Samuel T. Moran, who lives near Woolson Street, said he heard about six gunshots, then looked out his window and saw a shadowy figure running down the street, followed by a silver or light gray vehicle. “It puts fear in people’s hearts,’’ he said. “Things happen but they shouldn’t happen like that.’’
In Mattapan, residents were deeply pained by the killing of an innocent child. Even in a neighborhood hardened by drug violence, the enormity and brazenness of the violence shook many to their core. “Nothing like this has happened before,’’ said Yvonne Chung, a 47-year-old mother of three who has lived on the street since 1977. “Right now all I can say is thank God my family is safe.’’
Many residents called for a stronger police presence in the neighborhood and raged against those responsible for so much anguish. Some said that they had thought about moving.
“I can’t take it no more,’’ Myrthil said. “This is no good for my kids.’’
In the precinct where the slayings occurred, there have been 14 homicides this year, up from six through last Sept. 26. In the past three months, there have also been 32 assaults within a half-mile of 40 Woolson St., according to Boston police data.
“It’s ugly,’’ said Monique Golay, 26, who lives on nearby Sutton Street. “Whoever did this, let Boston be the first to execute that man. Just for the kid alone.’’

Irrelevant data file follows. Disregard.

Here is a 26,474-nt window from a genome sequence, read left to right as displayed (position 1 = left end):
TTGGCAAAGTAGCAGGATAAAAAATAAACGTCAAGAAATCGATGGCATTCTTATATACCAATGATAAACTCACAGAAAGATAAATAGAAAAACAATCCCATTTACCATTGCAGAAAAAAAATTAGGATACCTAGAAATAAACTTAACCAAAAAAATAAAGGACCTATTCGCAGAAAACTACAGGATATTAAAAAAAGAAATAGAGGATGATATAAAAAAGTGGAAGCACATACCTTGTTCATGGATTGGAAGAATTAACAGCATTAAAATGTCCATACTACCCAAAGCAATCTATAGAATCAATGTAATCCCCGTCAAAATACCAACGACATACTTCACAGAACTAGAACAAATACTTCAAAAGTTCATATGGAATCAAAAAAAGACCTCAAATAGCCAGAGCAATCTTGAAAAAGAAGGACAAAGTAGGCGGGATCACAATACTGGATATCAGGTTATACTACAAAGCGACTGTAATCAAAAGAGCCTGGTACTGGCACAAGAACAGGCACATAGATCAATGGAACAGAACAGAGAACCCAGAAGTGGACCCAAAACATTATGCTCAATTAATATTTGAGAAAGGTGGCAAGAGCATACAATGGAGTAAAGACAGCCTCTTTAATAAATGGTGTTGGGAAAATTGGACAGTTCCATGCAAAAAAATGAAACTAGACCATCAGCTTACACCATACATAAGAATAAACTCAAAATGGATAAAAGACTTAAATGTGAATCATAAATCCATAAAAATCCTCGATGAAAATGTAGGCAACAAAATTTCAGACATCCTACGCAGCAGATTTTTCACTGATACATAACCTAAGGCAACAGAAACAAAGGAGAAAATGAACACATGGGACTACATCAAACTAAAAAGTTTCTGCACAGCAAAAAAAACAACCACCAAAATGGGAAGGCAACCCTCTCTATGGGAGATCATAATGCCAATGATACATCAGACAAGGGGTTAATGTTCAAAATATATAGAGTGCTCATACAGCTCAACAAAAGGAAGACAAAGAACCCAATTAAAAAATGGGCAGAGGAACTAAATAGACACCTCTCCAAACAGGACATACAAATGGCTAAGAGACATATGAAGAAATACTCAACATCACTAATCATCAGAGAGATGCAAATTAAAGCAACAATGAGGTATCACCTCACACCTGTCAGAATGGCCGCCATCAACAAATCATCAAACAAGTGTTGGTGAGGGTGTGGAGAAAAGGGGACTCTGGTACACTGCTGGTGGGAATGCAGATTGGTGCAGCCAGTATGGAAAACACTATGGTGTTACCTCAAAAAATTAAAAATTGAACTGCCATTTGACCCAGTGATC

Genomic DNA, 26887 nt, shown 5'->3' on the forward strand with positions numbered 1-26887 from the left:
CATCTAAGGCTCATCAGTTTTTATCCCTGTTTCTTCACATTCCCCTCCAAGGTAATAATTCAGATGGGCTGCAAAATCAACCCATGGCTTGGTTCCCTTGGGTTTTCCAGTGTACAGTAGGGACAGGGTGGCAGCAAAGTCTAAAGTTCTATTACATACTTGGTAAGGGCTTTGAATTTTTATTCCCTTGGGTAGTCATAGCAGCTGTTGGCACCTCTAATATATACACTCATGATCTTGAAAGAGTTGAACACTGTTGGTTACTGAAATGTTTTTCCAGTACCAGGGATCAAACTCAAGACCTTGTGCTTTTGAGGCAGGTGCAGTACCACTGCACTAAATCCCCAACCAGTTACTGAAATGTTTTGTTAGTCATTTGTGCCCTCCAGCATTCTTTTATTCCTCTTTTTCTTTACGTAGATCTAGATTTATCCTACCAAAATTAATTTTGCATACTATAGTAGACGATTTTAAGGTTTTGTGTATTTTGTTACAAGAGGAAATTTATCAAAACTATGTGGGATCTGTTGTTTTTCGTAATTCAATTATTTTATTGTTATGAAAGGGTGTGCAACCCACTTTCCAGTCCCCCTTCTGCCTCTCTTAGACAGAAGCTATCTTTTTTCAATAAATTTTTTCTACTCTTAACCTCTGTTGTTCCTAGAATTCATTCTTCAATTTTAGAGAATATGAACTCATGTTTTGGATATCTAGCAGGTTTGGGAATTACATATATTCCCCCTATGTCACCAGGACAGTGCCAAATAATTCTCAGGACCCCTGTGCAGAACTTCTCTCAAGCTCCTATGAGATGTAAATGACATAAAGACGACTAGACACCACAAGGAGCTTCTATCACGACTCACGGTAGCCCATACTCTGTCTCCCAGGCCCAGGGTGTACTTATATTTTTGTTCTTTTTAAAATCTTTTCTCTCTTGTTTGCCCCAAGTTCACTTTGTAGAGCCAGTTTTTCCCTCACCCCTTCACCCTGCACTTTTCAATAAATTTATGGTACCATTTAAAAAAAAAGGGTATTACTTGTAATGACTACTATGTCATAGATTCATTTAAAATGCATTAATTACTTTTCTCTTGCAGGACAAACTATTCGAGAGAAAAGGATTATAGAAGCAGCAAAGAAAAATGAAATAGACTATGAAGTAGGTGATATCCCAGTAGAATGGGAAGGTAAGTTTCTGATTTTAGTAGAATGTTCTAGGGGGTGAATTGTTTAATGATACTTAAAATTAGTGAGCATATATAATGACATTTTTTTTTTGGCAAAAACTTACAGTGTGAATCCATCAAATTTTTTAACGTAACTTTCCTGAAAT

Homicides in Boston have climbed by almost one-third so far this year, incensing police and religious leaders. But more than nearly any crime in recent memory, these slayings laid bare the ravages of city gun violence
“For someone to feel like they can shoot a 2-year-old child and the child’s mother is just reprehensible to me,’’ said the Rev. Jeffrey L. Brown, executive director of the Boston TenPoint Coalition, a group of clergy working to reduce violence.
Relatives of the slain boy appeared last night at a community meeting held at Morning Star Baptist Church in Mattapan, where Davis, Conley, Menino, and Governor Deval Patrick tried to assure upset residents that they would catch the shooters.
A woman who said she was the boy’s aunt, Avis Springette, told Menino that her family wants justice. “Everyone in the family is grieving,’’ she said.
She said the 2-year-old had recently learned to dribble a basketball and “loved to dance. Everybody loved Amani.’’ The boy’s grandmother tried to address the panel, but began to weep and was led away by family members.
About 50 people gathered down the street from the scene of the killings last night and held a candlelight vigil. Many spoke out about police, the plight of minorities in the city, and the escalating violence.